Quite simply John Logie Baird demonstrated the first working device to transmit a picture from point to point, THE VERY DEFINITION OF TELEVISION!
To dismiss this fact because of the quality of the picture or the fact that the device was mechanical rather than electronic is pure sophistry, like saying the Wright Brothers didnt invent powered flight because the jet engine is more prevalent these days.
Yes hundreds contributed and deserve recognition, but the man who made it all work deserves better than the sentence he usually gets before the (usually American), writer skips over him and all others to devote chapters to the patent fight that took place decades after the fact, between Farnsworth (a brilliant man) and RCA, as if the court case decided the right to be hailed as inventor.

3:23 PM  
Anonymous Anonymous said...

wah wah wah, yet another brit complaining that we don't give enough credit to Baird. Look, if we want to give credit to people that made television systems that didn't work very well and never caught on, we ought to just say that Rosing invented television. But that would be silly, because his spinning discs were silly.

7:46 PM  
Anonymous Theta said...

Sorry, but you're out of order. I'll make it very simple.....

Baird demonstrated the first TELEVISION picture in 1926.

Farnsworth.......didn't!

Blah blah blah 'Electronic' blah blah 'No moving parts' blah blah 'ploughed fields' - all ways to circumvent the problem that Americans didn't invent TV.

Incidentally, Farnsworth used a mechanical receiver in 1927. Not many people know that (or want to hear that!)

If we go by the logic of the Farnsworth supporters here, what's in our houses today bear no relation to Farnsworths CRT efforts. Who is the new inventor today??????

Oh, 'whisper - A. A. Swinton' - ploughed fields indeed!!

J. Logie Baird demonstrated the first EVER television picture. Case closed.

10:09 AM  
Anonymous 123man said...

Hey, not all Brits think Baird and Swinton invented television! I'm from London and I think Farnsworth gets the credit, despite what my British gradeschool textbooks claim (they are full of lots of other nationalist gibberish, anyway).

9:45 AM  
Anonymous Theta said...

You are of course entitled to your opinion but with respect your nationality has no bearing on the truth of my previous post.

John Logie Baird was the first person to publicly demonstrate the viewing of live moving pictures from a distance, i.e. he demonstrated television in 1926.

This fact is undisputed in scientific and engineering literature. It has nothing to do with nationalism or the banging of drums. It is a historic fact that this demonstration happened.

11:58 AM  
Blogger Chris Long said...

RE: "WHO INVENTED TELEVISION".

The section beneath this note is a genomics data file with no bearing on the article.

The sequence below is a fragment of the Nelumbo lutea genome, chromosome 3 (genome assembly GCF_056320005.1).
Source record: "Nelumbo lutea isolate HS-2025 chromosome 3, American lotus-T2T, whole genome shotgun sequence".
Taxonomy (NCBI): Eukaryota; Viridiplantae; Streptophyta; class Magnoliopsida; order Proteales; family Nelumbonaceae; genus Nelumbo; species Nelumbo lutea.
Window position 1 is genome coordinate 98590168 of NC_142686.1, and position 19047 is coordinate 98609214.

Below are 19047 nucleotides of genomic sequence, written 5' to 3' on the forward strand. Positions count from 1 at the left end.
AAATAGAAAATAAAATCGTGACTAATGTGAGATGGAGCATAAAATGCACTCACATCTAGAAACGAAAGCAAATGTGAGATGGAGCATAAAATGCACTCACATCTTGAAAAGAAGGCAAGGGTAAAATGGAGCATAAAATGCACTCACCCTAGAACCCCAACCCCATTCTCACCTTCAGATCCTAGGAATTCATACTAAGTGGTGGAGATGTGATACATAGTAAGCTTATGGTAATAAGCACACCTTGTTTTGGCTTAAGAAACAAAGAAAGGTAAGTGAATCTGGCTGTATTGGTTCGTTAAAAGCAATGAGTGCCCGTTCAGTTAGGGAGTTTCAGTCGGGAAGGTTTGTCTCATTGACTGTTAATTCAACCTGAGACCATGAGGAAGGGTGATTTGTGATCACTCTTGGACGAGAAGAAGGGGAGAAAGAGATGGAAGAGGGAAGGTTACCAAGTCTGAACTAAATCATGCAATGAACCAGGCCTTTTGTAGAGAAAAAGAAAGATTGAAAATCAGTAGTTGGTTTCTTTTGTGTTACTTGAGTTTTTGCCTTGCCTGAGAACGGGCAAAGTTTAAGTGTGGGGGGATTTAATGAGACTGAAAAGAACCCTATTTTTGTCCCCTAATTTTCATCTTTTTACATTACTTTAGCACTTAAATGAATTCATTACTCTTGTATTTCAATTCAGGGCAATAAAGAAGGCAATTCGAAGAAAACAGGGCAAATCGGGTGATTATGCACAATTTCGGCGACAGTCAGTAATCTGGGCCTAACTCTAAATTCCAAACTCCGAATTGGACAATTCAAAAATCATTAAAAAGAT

As a working historian and media chronicler for the last 40 years, with an educational background in electrical engineering, I would have to say that "the inventor of television" all depends on definitions.

Let's look at the definitions of two words by one of the most authoritative arbiters of the English language, the "Concise Oxford Dictionary":

First, the word "invent":

"v.t. create by thought, originate... concoct..."

However, most people would consider that invention involves more than just the conception of a plan, more than mere speculation on paper. For the thing to be truly INVENTED by a person, it has to be DEMONSTRATED by that person.

For example, Charles Cros narrowly beat Thomas Edison to the CONCEPTION of a phonograph; but Edison, in 1877, was the first to DEMONSTRATE it. Therefore Edison is generally considered to be the phonograph's inventor.

Radio? Heinrich Hertz proved the existence of "Hertzian" or "radio" waves, but Marconi applied it to a practical signalling system, so Marconi is generally considered to be the inventor of radio.

So let's look at the Oxford Dictionary's definition of the word "television":

"n. System for reproducing actual or recorded scene at a distance on a screen etc. by radio transmission, usu. with appropriate sounds; vision of distant objects obtained thus: televised programs etc..."

In terms of mere conception, there are many claimants to the invention of television systems which were eventually combined with other components to achieve television. Nipkow (1883) invented the scanning disc eventually employed by the earliest television systems. Moore (1917) invented the low-voltage modulated neon lamp used with that disc to receive the earliest television pictures. The alkali metal photocell with its high speed of response, suitable for television, was developed from concepts published by Elster and Geitel (1889). C F Jenkins (1923) transmitted moving pictures scanned from film, but these were usually simple silhouettes and geometric shapes, not three dimensional subjects by reflected light, not direct, no greyscale and certainly not "live".